Those we empower
2 Samuel 3: Make a deal with me, and I’ll bring the whole country of Israel over to you.
It’s apparent that David’s going to win the war. Ish-Bosheth, Saul’s son, is an incompetent leader and even his own men doubt him. In fact, David can finish it off any time he wants but for one thing: he continues to refuse to lay a hand on Saul’s descendants. Because of that, things drag on as Ish-Bosheth’s leadership of Israel slowly unravels on its own. One indication is that his general, Abner, secretly comes to David with an offer of peace. Apparently, David thinks that with Abner’s help the foregone conclusion of all this can end sooner and not later, and without his raising a hand against Saul’s son. It doesn’t work out. David’s own general seizes the opportunity to get revenge for the death of his brother at Abner’s hand. Before Abner can act Joab kills him. As often happens in life, the greatest damage done is from “inside” rather than “outside.” In this case, David has one agenda and his general, Joab, has another. One of the challenges of leadership is not only knowing where one is going, but being sure that those we lead — or even better — those we empower to lead with us, share in that goal. Otherwise, they’ll take the authority we’ve given them and use it to pursue their own purposes.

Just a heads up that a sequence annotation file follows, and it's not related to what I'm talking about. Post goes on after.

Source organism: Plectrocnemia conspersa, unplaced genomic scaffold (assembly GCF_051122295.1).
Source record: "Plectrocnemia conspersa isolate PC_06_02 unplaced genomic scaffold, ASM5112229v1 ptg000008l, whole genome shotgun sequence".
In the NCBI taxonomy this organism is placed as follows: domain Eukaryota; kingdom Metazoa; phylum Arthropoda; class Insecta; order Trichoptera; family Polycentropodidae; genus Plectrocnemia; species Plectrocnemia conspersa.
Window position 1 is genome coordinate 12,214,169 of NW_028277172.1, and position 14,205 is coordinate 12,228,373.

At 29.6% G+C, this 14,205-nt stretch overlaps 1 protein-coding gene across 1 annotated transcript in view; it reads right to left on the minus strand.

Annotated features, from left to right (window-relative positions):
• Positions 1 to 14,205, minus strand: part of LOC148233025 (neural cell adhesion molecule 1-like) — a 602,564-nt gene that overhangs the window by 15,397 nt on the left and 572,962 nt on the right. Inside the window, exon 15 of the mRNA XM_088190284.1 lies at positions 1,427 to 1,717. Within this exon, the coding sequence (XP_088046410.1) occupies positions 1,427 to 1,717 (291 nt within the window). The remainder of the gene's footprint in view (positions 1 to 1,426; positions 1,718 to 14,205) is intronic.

Take Away: Real leaders don’t try to do everything themselves. At the same time, though, it’s important that those who work with us are on the same page as we are.
War games aren’t fun
2 Samuel 3: The war between the house of Saul and the house of David dragged on and on.
Sadly, Saul’s death and David’s return to Israel isn’t the end of Saul’s story. His general, Abner, makes Saul’s son, Ish-Bosheth king over Israel. Meanwhile, David has moved to Hebron in the area of Judah. He’s made king there. Israel’s now divided, with the larger part being ruled by Saul’s son and the smaller area ruled by David. The result is civil war. David no longer needs to run. He has an army equal to that of Israel. Because of that both sides jealously defend their territory. This is civil war at its ugliest, with relatives battling one another. One major battle takes place at the Pool of Gibeon, where the armies meet face to face. In a deadly game, representatives from each side are pitted against one another in one-on-one fights to the death. As David’s men win one round after another things escalate to a major battle in which fighters from each side can call one another by name. It is ugly, ugly, ugly. Civil wars are the worst wars in which people who know one another and share common interests and goals fight it out, leaving corpses scattered across the battlefield. There’s nothing more tragic than war within the family. Church people should do everything possible to avoid such wars. The problem is that, as happened at the Pool of Gibeon, such wars start with much smaller barbed “games” of saying two edged things to one another or giving or taking offense easily. Oh, how we need the grace of God in our relationships with one another.
Take Away: We can more skillfully hurt those closest to us – so dealing with these precious ones must be especially flavored with grace.